This 3D-printed robotic hand is a cheap, useful prosthetic
CIO | Jun 9, 2015
The Exiii Hackberry is a basic mechanical hand and forearm made from materials that only cost about $200. It’s designed to give amputees a cheaper alternative to prosthetics that can cost thousands of dollars.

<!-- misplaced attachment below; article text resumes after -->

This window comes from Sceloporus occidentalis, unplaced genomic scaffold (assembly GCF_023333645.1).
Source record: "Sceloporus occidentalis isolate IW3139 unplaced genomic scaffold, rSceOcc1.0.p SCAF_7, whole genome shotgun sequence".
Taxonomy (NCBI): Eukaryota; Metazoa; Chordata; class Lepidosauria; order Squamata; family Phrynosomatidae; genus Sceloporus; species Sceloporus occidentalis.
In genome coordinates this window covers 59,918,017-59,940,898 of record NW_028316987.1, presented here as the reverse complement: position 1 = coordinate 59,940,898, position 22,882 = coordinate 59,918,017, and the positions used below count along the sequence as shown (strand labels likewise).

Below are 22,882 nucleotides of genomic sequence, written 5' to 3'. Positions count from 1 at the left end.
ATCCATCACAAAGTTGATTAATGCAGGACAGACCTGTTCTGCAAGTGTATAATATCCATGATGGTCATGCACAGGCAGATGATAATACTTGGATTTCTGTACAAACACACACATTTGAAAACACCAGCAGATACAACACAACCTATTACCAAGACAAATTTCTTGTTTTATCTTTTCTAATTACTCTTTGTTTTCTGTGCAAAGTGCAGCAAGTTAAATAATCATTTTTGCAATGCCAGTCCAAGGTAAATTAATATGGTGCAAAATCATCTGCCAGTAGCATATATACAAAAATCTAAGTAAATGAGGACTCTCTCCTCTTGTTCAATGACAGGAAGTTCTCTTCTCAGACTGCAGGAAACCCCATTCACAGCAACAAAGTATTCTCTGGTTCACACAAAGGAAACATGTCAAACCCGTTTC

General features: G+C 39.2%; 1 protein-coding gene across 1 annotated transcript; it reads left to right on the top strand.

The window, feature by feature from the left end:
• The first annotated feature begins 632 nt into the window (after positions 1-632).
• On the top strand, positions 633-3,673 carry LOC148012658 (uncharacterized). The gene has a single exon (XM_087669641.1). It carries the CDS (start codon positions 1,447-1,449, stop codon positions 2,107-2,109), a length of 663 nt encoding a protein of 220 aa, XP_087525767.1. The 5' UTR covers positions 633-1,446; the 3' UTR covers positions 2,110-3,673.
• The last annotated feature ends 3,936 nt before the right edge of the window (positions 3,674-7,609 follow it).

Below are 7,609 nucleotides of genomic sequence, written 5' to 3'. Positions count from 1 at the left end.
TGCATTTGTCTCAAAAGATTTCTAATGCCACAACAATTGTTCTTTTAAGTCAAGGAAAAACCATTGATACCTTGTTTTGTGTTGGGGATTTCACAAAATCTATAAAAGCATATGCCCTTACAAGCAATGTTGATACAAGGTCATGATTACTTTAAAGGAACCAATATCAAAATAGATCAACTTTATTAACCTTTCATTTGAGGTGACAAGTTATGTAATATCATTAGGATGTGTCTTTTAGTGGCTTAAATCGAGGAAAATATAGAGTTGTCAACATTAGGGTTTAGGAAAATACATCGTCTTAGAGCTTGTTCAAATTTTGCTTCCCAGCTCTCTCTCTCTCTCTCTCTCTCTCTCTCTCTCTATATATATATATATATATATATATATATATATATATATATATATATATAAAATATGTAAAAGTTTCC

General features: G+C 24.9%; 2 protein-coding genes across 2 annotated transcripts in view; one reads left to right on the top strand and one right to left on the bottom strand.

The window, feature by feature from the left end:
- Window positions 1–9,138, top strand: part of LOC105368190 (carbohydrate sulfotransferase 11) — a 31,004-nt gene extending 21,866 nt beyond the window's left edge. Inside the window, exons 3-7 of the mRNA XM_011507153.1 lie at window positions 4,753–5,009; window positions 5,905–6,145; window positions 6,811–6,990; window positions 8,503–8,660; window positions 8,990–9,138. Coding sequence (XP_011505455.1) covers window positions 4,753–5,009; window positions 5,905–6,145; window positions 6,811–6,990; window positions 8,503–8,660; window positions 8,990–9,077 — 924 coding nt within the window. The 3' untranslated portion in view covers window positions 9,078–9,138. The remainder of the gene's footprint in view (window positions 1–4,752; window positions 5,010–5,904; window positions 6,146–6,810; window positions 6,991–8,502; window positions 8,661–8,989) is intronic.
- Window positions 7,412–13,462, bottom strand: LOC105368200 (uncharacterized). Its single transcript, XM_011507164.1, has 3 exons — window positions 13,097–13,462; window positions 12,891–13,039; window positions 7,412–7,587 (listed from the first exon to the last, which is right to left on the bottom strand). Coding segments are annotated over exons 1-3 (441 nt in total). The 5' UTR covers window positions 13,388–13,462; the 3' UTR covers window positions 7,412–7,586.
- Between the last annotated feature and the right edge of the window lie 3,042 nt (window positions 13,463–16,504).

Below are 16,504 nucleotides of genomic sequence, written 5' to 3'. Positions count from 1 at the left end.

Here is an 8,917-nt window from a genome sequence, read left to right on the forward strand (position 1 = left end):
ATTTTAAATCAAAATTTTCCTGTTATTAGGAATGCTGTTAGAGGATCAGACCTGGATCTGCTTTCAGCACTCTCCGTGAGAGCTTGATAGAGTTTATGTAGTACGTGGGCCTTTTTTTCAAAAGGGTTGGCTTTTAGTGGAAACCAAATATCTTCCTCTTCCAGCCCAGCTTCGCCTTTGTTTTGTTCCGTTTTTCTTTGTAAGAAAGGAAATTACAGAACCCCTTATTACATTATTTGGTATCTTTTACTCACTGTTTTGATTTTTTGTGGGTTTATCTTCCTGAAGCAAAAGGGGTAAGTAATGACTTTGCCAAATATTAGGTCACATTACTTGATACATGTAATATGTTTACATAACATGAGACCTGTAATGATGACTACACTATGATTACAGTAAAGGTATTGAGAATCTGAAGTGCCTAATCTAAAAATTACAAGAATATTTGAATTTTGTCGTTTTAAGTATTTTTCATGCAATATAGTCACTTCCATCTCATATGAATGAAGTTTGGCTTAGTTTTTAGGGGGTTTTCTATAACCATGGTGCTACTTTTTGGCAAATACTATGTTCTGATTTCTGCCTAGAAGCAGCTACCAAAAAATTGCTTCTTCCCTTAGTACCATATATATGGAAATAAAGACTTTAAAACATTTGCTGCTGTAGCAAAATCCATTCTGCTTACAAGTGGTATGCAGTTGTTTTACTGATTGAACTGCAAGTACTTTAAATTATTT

In Japan, robots are taking matters into their own hands. This is Hackberry, the latest prototype of a 3D-printed robot hand created by Tokyo startup Exiii. It’s designed to give amputees and those born without a hand a low-cost alternative to prosthetics that can cost thousands of dollars. The Hackberry has a very simple design. It runs on an Arduino control board as well as a digital camera battery concealed in the forearm. It has three motors for the thumb and fingers. They’re controlled by an infrared sensor attached to a muscle somewhere on the user’s body. Exiii admits that the Hackberry is still fragile and, as seen in this demo, still buggy. But compared to an earlier prototype, it’s more compact and has a simpler design. Its battery life has been increased from a few hours to a full day. The main advantage, though, is that the parts only cost about $200. Most of it was made on a 3D printer and the files are open source. Google is a believer in the project, and has given Exiii a grant of $200,000 via a Japanese nonprofit group. Two Japanese have used the hand’s pinching function to do everyday tasks like zipping up a jacket and tying shoelaces. Exiii wants to keep refining the Hackberry until it’s ready to give people a hand all over the world. In Tokyo, Tim Hornyak, IDG News Service